Elon Musk's new idea: Nuke Mars

Story highlights

  • Elon Musk tells Stephen Colbert that nuclear bombs could bring about Mars climate change
  • Scientists are not pleased with the idea

(CNN)Never let it be said that Elon Musk isn't full of ideas.

The man who gave us the Tesla electric car, who has big plans for his SpaceX rocket company and who has proposed the tantalizing Hyperloop dropped another bomb during his appearance on "The Late Show with Stephen Colbert" on Wednesday.
    Almost literally.
    Musk, a proponent of traveling to Mars, noted that the Red Planet is currently a "fixer-upper" but could be made habitable for humans.
    "First, you're going to have to live in transparent domes, but eventually, you can transform Mars into an Earth-like planet. You can warm it up," he said.
    The warming could happen quickly or slowly, he added. The quick way?
    "Drop thermonuclear weapons over the poles," Musk said.
    Colbert, who had been trying to figure out whether Musk was a superhero or supervillain, decided on the latter after the exchange -- an opinion echoed, tongue in cheek, on social media.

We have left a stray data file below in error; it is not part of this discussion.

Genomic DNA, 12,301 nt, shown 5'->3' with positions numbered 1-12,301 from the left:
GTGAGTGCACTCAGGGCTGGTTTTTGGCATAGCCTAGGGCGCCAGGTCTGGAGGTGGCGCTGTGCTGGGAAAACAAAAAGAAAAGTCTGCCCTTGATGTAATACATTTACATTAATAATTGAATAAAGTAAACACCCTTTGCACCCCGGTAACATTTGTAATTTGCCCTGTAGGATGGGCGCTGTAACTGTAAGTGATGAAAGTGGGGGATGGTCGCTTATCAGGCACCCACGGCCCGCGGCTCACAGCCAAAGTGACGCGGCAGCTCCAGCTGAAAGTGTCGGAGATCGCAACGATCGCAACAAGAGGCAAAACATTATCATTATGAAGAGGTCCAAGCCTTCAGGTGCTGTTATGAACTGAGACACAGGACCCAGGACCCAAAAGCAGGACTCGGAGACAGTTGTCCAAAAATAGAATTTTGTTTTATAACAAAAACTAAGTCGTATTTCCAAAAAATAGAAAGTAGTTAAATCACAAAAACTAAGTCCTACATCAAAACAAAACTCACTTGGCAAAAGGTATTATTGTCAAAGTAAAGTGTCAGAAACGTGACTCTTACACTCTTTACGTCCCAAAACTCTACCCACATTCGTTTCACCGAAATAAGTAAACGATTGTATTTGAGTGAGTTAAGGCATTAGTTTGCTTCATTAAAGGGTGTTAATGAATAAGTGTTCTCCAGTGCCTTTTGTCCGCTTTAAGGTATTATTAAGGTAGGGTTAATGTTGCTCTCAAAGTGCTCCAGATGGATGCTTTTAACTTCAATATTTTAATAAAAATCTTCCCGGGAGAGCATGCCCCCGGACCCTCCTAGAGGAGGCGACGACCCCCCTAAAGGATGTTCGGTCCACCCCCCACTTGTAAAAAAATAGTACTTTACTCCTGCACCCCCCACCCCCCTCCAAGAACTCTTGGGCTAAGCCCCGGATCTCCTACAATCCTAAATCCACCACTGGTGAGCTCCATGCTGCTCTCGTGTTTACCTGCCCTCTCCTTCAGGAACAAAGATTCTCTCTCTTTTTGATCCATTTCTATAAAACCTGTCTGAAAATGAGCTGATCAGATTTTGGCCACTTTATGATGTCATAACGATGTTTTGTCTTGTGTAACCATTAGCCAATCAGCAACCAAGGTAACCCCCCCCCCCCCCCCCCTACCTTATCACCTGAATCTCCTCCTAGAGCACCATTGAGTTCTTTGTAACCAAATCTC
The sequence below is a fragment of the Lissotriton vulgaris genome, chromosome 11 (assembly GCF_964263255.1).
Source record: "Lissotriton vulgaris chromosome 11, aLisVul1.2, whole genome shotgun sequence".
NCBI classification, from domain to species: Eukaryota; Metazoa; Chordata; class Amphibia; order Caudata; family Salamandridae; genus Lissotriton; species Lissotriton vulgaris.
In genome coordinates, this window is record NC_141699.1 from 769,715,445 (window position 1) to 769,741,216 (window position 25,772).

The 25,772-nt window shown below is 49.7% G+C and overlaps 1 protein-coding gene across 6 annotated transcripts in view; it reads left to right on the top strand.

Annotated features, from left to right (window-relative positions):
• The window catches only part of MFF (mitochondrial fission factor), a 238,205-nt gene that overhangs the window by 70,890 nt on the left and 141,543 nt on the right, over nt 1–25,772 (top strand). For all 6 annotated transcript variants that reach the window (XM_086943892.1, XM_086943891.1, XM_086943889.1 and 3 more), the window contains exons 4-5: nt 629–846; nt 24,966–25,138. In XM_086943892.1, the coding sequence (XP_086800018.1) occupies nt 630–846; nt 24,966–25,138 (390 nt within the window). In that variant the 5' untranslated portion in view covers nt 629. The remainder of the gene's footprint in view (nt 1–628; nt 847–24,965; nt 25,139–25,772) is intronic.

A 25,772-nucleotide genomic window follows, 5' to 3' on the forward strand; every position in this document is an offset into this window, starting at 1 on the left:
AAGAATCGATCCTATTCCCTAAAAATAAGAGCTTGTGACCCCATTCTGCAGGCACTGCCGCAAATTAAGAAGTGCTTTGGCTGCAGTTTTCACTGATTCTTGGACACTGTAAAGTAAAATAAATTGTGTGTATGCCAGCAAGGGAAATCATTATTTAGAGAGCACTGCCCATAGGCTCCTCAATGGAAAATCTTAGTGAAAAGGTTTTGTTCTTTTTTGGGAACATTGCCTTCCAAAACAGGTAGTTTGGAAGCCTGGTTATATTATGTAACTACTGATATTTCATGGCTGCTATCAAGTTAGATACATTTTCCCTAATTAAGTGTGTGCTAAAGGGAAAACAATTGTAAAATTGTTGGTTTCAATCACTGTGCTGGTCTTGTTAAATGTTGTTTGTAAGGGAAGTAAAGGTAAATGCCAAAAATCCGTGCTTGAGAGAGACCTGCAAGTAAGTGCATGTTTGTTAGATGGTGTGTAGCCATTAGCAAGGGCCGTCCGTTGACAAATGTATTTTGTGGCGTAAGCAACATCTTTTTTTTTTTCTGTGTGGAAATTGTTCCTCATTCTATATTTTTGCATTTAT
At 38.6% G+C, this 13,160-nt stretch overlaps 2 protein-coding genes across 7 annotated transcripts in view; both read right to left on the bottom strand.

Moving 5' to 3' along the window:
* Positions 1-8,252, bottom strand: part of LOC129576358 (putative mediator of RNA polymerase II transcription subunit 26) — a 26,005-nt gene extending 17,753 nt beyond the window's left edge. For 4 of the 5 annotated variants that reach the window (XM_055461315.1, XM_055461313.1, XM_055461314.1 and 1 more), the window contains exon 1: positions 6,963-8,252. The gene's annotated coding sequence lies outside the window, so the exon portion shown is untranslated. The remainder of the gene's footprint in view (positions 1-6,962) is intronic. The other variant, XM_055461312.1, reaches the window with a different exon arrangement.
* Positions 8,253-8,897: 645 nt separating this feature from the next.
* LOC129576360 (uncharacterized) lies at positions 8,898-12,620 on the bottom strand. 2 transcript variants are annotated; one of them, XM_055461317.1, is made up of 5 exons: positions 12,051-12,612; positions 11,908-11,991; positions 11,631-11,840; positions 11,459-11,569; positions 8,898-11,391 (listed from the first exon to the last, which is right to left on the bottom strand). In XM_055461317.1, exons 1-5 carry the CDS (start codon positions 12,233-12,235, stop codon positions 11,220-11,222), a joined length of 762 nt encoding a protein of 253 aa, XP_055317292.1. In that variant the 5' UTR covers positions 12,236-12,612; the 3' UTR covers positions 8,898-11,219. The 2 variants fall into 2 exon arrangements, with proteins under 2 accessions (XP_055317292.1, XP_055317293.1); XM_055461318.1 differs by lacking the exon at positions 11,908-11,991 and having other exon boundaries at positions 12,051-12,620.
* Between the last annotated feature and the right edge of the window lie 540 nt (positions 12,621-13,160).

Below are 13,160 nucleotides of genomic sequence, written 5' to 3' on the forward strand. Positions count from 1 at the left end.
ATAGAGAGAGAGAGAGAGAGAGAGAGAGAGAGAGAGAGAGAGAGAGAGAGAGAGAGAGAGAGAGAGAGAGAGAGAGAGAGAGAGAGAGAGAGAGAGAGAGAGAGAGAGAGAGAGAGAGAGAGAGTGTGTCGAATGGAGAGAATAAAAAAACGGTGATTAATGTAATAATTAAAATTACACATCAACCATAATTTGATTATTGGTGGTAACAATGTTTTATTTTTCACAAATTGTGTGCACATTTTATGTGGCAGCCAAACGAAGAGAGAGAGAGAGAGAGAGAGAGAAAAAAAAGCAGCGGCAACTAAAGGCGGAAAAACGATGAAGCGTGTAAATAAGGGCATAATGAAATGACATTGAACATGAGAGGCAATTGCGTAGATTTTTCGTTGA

Is Musk's plan feasible? Scientists were skeptical.
    "It seems possible to make it Earthlike, but there's a lot of barriers to overcome," University of Colorado atmospheric and ocean sciences professor Brian Toon told the Los Angeles Times. "Blowing up bombs is not a good one."
    In a statement to the Los Angeles paper, NASA took the high road.
    "We are also committed to promoting exploration of the solar system in a way that protects explored environments as they exist in their natural state," the space agency said.
    And Michael Mann, director of the Earth System Science Center at Penn State University, told U.S. News that nuclear bombs come with their own problems.
    Instead of warming Mars, the explosions could cause nuclear winter, "wherein you generate so much dust and particles that they literally block out a significant portion of the incoming sunlight, cooling down the planet," he said.
    Musk, who told Colbert that he expects to be transporting NASA astronauts to the space station in two years, didn't address how he'd get the bombs from Earth to Mars, either -- which, given the occasional accidents involving rocketry, runs its own risks.
    Still, the mogul said he's only trying to come up with solutions.
    "I'm trying to do useful things," he told Colbert.